Rain in Mudug is good for the pastoralists, bad for the market traders

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The fortunes of traders depending on their living from the livestock markets of southern Galkayo have crashed in recent weeks, just as the rains have been greeted as a blessing by the livestock herders.

The drought-hit pastoralists of Mudug – one of the most drought-stricken regions of Somalia in the last three years – have been holding on to their precious remaining animals in the hope that they will fatten and reproduce now that some pasture has appeared with the ‘deyr’ rains.

Activity at the market has reduced sharply with around 100 animals being sold a day as compared to 600 previously.

Abduqadir Yusuf, a broker in Galkayo livestock market, said he has been forced to ask his relatives to help him out as his earnings have fallen.

He normally goes to the market twice a week. He is lucky these days to take home 40,000 shillings (less than $2), an amount that is not enough to sustain his family of five.

Before the decline, he would earn around 200,000 shillings and would sell at least 80 animals a day.

“There have been times before when the livestock have reduced, but I have never seen anything like this,” said Abduqadir, who has been working in the market for 11 years.

The livestock traders say that only one in 10 camels belonging to the pastoralists survived the drought in Mudug.  Those that have any camels left are reluctant to sell them or quick cash.

The animals that are available for sale in the market are coming from other regions, including Nugal and Hiran. Prices have sky rocketed.

The price of a top grade goat has gone up from a million shillings ($39.2) to 1.9 million ($67.8).

Apart from livestock brokers, there are many small traders especially women whose earnings have dropped.

Abshiro Adan is a meat trader and a single mother raising seven children. She is buying food on credit from the store and cannot pay the $45 fees this month for the four children she has in school. She used to be able to put aside 150, 000 from her meat sales to save for children’s education.

Camel meat has become quite rate in the market. A kilogramme of camel meat has risen from 90,000 shillings ($3.2) to 155, 000 ($5.5).

 

Puntland fishermen reaping few riches from the ocean

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Sawir/Kaydka/Ergo

Fishermen in Puntland are struggling to turn the riches of the sea into a thriving livelihood because of poor infrastructure and skills and other threats.

Jama Mohamud Ali, manager of the local Corno Africa Fishing Company, listed the lack of internationally recognized exportation certificates, the lack of investment in processing plants, and illegal fishing by foreign trawlers as the major challenges.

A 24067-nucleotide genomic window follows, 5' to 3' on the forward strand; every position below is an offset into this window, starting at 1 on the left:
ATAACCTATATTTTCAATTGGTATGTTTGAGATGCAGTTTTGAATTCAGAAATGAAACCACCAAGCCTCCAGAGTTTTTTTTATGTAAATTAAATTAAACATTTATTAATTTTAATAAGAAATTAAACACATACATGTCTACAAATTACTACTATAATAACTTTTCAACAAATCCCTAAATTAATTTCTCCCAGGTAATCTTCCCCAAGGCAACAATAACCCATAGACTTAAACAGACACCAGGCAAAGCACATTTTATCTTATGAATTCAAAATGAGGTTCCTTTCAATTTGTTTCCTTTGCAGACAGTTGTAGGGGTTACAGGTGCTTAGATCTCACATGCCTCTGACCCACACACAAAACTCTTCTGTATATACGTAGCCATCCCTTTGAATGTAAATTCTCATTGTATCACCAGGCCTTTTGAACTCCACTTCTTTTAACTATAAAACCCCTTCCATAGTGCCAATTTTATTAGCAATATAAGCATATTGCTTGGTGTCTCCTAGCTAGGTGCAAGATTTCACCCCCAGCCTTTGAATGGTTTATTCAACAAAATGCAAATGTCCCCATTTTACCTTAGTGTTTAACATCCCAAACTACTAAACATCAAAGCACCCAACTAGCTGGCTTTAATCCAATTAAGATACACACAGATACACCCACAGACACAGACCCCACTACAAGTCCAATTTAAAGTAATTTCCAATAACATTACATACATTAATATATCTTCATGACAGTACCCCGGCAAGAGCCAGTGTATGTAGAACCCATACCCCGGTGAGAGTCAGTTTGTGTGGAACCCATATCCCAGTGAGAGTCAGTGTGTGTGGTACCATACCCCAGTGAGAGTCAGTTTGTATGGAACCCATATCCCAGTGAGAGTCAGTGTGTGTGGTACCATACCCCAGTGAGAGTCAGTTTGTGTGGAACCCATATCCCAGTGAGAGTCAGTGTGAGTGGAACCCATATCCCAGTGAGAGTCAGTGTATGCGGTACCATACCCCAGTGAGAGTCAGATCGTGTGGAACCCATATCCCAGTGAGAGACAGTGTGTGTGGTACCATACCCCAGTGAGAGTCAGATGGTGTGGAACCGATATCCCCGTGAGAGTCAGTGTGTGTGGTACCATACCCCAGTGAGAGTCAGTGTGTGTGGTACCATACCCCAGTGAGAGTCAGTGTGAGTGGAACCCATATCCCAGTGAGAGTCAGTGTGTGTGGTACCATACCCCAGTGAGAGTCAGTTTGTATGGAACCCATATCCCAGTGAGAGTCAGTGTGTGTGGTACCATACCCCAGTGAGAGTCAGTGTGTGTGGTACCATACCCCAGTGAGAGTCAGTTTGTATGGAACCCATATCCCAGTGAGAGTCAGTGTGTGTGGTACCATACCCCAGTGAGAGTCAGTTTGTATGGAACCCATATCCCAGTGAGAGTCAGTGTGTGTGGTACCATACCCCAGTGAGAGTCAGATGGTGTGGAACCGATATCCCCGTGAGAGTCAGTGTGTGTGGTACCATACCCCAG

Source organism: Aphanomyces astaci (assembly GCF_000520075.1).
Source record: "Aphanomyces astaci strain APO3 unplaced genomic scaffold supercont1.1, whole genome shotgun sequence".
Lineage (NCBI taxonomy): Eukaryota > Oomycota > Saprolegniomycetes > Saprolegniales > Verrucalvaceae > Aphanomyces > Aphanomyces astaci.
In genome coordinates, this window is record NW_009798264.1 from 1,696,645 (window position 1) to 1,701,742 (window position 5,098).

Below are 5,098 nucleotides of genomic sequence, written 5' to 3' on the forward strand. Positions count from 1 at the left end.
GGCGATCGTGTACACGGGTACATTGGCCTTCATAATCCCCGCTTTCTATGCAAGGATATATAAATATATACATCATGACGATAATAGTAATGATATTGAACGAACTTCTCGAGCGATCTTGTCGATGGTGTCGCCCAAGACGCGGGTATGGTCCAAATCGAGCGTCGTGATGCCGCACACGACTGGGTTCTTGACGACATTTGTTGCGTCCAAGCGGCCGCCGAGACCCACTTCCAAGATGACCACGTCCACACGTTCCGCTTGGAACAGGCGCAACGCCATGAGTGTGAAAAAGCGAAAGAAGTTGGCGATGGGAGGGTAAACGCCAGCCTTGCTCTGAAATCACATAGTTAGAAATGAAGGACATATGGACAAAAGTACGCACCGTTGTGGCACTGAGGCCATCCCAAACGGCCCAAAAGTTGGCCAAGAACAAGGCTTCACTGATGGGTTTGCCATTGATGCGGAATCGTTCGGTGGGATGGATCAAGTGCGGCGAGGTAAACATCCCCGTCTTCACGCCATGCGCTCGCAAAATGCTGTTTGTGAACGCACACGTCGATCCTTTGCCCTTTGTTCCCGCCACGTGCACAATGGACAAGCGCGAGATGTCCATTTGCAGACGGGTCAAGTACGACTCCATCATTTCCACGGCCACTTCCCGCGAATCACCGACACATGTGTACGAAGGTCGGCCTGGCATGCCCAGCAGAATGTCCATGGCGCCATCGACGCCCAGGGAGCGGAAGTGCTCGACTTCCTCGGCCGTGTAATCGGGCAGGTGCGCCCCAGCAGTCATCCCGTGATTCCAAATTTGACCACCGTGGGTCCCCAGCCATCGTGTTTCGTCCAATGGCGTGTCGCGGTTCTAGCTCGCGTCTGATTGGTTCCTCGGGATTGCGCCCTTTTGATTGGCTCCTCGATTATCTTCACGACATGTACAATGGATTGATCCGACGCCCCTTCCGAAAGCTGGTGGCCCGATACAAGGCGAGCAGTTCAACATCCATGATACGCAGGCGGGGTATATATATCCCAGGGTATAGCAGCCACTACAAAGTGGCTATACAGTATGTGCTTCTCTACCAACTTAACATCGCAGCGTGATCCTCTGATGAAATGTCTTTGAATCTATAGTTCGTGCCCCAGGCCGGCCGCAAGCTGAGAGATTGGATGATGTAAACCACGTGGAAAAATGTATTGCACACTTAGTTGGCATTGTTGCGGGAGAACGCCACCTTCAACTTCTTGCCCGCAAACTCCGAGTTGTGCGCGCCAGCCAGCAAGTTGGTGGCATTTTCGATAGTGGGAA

Somalia has not established a system of trade licensing, inspection and quality control sufficient to allow local fishing firms to trade successfully with international fisheries companies.

“Your business will not grow if you don’t have proper licenses to export fish, as people overseas will not trust you,” Jama said.

The local market for the sale of fish is limited due to the low average income. One of the biggest opportunities is presented by Chinese traders coming to Bosasso to buy dried shark fish, known locally as ‘xaniid’. The shark is cut open, salted and dried in the sun on the beaches ready for sale. The Chinese traders bought seven tons of dried shark this year at $90 per kg.

But this type of fish is available only half the year. The locals do not have skilled divers to continue the fishing year round, and the drying process is unsophisticated.

“Our youth have been inflicted with many problems,” Jama said. “They chew Khat that makes them lose their appetite. If you are a diver you need to be 100% healthy and strong enough to carry breathing apparatus and stay under water for quite some time.”

Abdiqafar Warsame, director of Regional Marine Conservation Company, told Radio Ergo there was a general need to improve skills capacity among local fishermen and to train companies on processing and marketing techniques.

According to Jama, the future depends on partnering with big international companies to conquer new markets in the Far East and Africa. “For everyone to benefit, we have the fish and they have the markets, skills, license and investment that is a problem for us,” he said.

Illegal fishing is another big problem facing local fishermen. Foreign trawlers with advanced equipment have already flooded Somalia’s closest markets in Yemen and United Arab Emirates.

Puntland’s minister of fisheries and marine resources, Abdirashid Mohamed Hersi, told Radio Ergo his government aimed to work with local fishing communities to establish fish processing plants to enable local fishermen to gain from exporting higher value dried fish. He said the ministry was seeking investors from the business community including money transfer firms.